Week’s top-10 for week of Feb. 6: Super Bowl and super Wednesday

1) Super Bowl, 6:30 p.m. ET Sunday, Fox. After leading the regular season with 14-3 records, the Kansas City Chiefs (shown here) and Philadelphia Eagles survived the play-offs. Now they collide, with Kevin Burkhardt and Greg Olsen in the broadcast booth – each working his first Super Bowl. Erin Andrews, doing her fourth Super bowl, will be on the sidelines, with Tom Rinaldi. And at halftime, Rihanna takes over, in a show produced by her mentor, Jay-Z. Read more…

Good news for some shows, limbo for others

As the Fox network nears its Super Bowl spotlight, there’s good and bad news about its future:
— The good: “The Cleaning Lady” (shown here with Elodie Yung) has been renewed for a third season. That could have gone either way; the show has had modest ratings and a serialized story that reached some conclusions as the second season ended.
— Also good: Fox has expanded its agreement to put all of its scripted and reality shows on Hulu, the day after they air.
— And the bad: The spot after the Super Bowl on Feb. 12 – a perfect place to launch a new drama or showcase a fairly new one – will instead go to “Next Level Chef.” Read more…

Best-bets for Feb. 4: epic start for Black History month slate

1) “Malcolm X” (1992), 4:30 p.m. ET, Turner Classic Movies. During Black History Month, TCM is stuffing Saturdays with key films. That starts with Denzel Washington(shown here) in Spike Lee’s richly crafted epic. It’s followed by the comedy “Cooley High” (1975) at 8 and the moving drama “Sounder” (1972) at 10. There’s more ahead, led by “A Soldier’s Story” on Feb. 11 and “In the Heat of the Night” and “To Sleep With Anger” on Feb. 18. Read more…

Best-bets for Feb. 2: “Flatch” leaves, Reba returns

1) “Welcome to Flatch,” 9:01 p.m., Fox. Here’s the season-finale – and, alas, maybe the series-finale – for this erratic show, which is sometimes funny and always interesting. Tonight, Barb (shown here) and Kelly are determined to prove the town should be the permanent home of the Butter Bust Museum. Also, the pastor has been distracted lately; his assistant, Mandy, is in charge of blessing the town’s animals. At 9:30, “Call Me Kat” has a Smoky Mountains road trip. Read more…

“Ark” tries the youthful lure of space tales

Over the past four decades, Dean Devlin has seen large chunks of show business.
He was an unnoticed TV actor, guesting briefly on “Fame and “Happy Days” and such. He was a movie writer-producer, scoring big with “Independence Day” and “Stargate.” He drew criticism from others (and himself) for special-effects epics … then redeemed himself with “Leverage.”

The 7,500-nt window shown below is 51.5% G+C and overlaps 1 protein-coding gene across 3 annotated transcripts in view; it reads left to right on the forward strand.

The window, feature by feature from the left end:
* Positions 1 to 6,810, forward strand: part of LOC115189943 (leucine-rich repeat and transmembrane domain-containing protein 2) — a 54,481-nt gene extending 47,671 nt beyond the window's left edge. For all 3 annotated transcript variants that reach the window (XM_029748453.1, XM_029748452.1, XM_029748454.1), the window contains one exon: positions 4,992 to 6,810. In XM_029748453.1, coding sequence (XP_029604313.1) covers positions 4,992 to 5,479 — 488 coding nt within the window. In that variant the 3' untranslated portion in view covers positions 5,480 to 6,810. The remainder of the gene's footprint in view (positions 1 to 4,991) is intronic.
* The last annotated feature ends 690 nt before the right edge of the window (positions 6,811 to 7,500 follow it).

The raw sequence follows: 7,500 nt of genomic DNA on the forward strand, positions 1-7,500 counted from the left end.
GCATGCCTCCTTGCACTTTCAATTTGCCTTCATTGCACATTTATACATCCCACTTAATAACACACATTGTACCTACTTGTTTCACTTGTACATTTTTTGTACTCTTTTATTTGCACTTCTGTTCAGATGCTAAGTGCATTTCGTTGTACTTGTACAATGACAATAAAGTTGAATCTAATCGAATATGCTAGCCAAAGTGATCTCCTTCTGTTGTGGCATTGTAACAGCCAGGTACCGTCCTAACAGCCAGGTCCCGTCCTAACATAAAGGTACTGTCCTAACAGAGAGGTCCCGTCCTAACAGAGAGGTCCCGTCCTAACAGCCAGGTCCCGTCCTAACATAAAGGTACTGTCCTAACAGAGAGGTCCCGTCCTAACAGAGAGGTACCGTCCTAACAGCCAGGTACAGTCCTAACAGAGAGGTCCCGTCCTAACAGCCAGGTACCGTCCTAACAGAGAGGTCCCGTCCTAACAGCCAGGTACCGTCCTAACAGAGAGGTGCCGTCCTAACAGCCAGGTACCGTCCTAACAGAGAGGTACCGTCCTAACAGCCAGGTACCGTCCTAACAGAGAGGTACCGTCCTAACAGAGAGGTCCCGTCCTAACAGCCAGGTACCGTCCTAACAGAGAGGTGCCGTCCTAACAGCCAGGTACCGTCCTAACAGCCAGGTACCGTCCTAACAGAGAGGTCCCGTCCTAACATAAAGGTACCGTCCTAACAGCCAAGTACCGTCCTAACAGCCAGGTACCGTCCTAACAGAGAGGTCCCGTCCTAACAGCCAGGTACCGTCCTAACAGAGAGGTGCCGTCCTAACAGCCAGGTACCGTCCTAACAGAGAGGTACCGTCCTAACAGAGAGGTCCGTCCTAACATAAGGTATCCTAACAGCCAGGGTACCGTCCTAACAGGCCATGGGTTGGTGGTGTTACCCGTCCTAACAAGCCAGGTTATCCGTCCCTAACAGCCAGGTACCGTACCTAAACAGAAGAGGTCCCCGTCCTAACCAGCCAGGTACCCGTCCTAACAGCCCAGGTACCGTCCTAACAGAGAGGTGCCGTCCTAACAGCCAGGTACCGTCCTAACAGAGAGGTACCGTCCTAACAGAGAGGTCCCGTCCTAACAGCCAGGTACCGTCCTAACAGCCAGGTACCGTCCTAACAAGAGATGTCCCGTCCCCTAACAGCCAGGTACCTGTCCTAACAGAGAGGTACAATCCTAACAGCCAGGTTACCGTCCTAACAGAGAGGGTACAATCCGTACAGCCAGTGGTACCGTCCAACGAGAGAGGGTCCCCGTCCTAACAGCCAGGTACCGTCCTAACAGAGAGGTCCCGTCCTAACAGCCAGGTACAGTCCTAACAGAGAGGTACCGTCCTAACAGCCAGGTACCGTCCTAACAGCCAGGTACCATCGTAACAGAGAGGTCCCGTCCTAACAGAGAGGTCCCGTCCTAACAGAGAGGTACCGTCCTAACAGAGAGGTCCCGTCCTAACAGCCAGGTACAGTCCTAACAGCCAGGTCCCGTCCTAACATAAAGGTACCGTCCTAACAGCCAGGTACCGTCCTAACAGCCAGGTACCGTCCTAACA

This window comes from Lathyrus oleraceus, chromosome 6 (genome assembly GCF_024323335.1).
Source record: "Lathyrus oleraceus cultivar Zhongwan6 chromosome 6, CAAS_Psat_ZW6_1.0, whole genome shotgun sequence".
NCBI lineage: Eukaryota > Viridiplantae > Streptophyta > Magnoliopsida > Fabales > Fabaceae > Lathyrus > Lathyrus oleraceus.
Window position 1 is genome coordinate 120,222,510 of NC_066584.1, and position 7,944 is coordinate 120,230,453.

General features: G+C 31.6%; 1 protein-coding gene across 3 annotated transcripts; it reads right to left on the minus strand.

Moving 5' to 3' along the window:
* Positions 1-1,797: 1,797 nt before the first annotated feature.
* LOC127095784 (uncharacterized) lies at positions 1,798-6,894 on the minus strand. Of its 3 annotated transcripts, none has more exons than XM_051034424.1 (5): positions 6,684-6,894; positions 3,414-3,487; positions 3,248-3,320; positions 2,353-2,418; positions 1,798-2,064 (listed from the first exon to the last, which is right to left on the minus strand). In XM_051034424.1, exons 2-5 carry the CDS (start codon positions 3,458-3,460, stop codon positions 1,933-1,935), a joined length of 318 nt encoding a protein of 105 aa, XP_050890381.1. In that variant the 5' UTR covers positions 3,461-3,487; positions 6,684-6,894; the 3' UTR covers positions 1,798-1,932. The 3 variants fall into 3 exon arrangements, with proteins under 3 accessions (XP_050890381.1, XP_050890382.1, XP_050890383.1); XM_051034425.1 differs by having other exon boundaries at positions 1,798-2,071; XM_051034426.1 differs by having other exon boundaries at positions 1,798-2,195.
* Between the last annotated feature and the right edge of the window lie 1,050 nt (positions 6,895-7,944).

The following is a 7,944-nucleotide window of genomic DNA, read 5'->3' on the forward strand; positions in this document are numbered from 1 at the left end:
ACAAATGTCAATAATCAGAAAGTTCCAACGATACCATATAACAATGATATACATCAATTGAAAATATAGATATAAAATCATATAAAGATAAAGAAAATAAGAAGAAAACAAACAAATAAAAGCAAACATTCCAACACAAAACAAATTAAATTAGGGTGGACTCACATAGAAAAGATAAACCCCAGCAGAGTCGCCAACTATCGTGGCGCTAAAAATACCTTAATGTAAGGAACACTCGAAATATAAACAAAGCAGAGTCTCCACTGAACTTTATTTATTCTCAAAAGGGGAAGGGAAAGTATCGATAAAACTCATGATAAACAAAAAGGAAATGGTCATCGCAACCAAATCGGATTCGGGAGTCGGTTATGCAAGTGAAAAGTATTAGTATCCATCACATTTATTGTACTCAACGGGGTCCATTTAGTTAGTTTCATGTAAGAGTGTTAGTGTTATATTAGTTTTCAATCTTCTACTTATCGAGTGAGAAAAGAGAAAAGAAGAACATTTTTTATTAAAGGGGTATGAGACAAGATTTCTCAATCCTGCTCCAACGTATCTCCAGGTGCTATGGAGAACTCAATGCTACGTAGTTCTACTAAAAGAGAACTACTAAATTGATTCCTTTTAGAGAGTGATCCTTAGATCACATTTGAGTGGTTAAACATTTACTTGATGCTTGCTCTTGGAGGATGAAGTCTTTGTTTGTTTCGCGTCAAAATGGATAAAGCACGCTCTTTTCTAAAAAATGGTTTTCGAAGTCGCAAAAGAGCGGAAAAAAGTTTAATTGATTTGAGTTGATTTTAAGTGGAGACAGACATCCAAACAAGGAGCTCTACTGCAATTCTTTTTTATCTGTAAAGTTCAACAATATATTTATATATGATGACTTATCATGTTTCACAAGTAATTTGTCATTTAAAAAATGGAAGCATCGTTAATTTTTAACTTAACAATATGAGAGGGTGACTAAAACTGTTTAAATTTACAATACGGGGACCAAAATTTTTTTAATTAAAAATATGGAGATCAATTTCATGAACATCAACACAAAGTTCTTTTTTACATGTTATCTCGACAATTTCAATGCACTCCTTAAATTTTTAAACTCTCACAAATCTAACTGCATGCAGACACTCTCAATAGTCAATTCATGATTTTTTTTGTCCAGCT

Still, he said, some emotions persist. He’s felt that on “The Ark” (shown here), which debuts at 10 p.m. Wednesday (Feb. 1), on Syfy: “Walk on the set, you’re suddenly 12 years old again. It’s like, ‘I’m on a spaceship!’” Read more…

Best-bets for Feb. 1: schooltime music and comedy

1) “Schoolhouse Rock! 50th Anniversary Singalong,” 8 p.m., ABC. It’s the fifth round of “Singalong,” which became a pandemic hit. This time, clever songs about grammar, government, math and more are sung by stars. Derek Hough does “Figure 8”; his sister Julianne does “Interplanet Janet.” Others include Black-Eyed Peas, Ne-Yo, Muppets (shown here), Broadway stars and even Shaquille O’Neal, backed by the Boys and Girls Club for “Conjunction Junction.” Read more…

Best-bets for Jan. 31: Hip hop soars; dramas stumble

1) “Fight the Power: How Hip Hop Changed the World” opener, 9-10 p.m., PBS. On Aug. 11, 1973, a Jamaican-born teen, dubbed DJ Kool Herc (shown here, later), used turntables and mega-speakers to make his sister’s party festive; hip hop was born. It would be six more years before rap records took off; by then, other hip hop facets – break-dancing, graffiti and DJ’s — had soared. This opener of a four-part film follows the early years of a genre that’s now in its 50th year. Read more…

Documentaries near their Hollywood moment

As the Academy Awards near, the nominees have a descending order of fame.
At the top this year are the stars – actors (Cate Blanchett, Angela Bassett, Judd Hirsch, etc.), a director (Steven Spielberg) and some songwriters (Lady Gaga, Rihanna). And near the bottom, every year?
“You are the lowest on the totem pole as a short-doc filmmaker,” Cynthia Wade said
That’s the short-documentary category. She won it in 2008 (for the 39-minute “Freeheld)” and had her moment on global TV, being handed an Oscar by Tom Hanks; she was nominated again in 2013.
This year, hers was one of four National Geographic Channel films that made the short list of consideration for the two documentary categories. It wasn’t nominated, but another Nat Geo one, Sara Dosa’s “Fire of Love” (shown here) was nominated as best feature-length doc. Read more…